For Annapolis: I would urge your friend to educate herself about herpes and discuss it with a potential sexual partner before going forward with any relationship. It's true 25 percent of the population has genital herpes and most don't know it, but even with condoms she risks exposing her partners. She's most likely terribly afraid that no one will want to be with her if they know. Remind her that any man worth marrying will take the time to weigh the risks and talk to her about it. I'm proof of that—I have herpes and have been married several years to a wonderful man who was willing to have this tough conversation before we jumped into bed the first time.
Emily Yoffe: This is the rational, adult approach to this problem. And thank you for showing people can do it this way and still find a loving, uninfected partner. Let's hope Herpes Mary will come to this conclusion, fast.
Williamsburg, Va.: I am a 22-year-old lesbian who recently became engaged to my partner of a year. About six months ago, I came out to my entire extended family. The responses ranged, but generally everyone is supportive or at least tolerant now. The problem is, I have one uncle who refuses to be at a family function if my partner and I are present. We have always been a very close family and with the upcoming holidays, no one knows what to do. What is worse is I can tell my mother is very stressed and reluctant to have to deal with her brother, and generally feels like the outcast of the family now. Should I skip the family holidays and hang out with my partner's family instead? Should I try to speak to my uncle for my mother? How do I handle the inevitable situation of seeing him face to face after learning of his tantrum about the holidays?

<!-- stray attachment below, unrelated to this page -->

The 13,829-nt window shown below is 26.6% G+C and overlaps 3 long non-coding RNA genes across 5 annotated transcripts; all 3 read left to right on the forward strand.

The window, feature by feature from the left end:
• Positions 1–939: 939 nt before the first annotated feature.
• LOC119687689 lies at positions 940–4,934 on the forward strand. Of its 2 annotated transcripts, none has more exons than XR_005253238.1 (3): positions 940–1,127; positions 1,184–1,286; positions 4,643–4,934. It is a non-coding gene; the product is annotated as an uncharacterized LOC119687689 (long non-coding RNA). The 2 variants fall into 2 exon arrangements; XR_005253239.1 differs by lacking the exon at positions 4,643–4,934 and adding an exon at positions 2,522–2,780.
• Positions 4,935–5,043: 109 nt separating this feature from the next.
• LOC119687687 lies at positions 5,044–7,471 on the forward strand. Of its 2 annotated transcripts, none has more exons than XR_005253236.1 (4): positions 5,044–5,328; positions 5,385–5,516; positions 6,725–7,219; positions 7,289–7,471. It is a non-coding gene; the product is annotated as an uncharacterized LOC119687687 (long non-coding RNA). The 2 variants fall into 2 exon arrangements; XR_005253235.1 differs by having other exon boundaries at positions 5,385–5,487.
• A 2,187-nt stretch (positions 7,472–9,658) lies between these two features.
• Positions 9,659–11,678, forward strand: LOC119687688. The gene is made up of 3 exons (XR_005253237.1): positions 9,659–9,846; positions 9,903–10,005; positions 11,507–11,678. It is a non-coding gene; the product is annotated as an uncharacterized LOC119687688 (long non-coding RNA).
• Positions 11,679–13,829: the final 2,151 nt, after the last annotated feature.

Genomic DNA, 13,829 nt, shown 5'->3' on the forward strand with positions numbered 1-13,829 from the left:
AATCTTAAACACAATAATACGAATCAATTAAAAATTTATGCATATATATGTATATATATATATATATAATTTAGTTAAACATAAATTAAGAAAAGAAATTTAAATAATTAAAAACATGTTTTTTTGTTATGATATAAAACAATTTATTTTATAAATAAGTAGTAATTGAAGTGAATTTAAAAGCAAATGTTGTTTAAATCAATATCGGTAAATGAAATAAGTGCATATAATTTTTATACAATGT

Emily Yoffe: I hope your family makes it clear that your uncle's decision to exclude himself from the family holidays is his unfortunate choice to make, but that the rest of your family is not going to ban you because of the happy news that you have gotten engaged. I hope they tell him he will be more than welcome to attend but that the rest of them won't be coerced into barring you and your partner because of his narrow-mindedness. Sure, you can speak to your uncle. Say you've heard about his holiday stance and that it saddened you, and that you hope that's not his final position. But don't you be bullied into not showing. And if you do see him, just wish him much happiness this holiday season.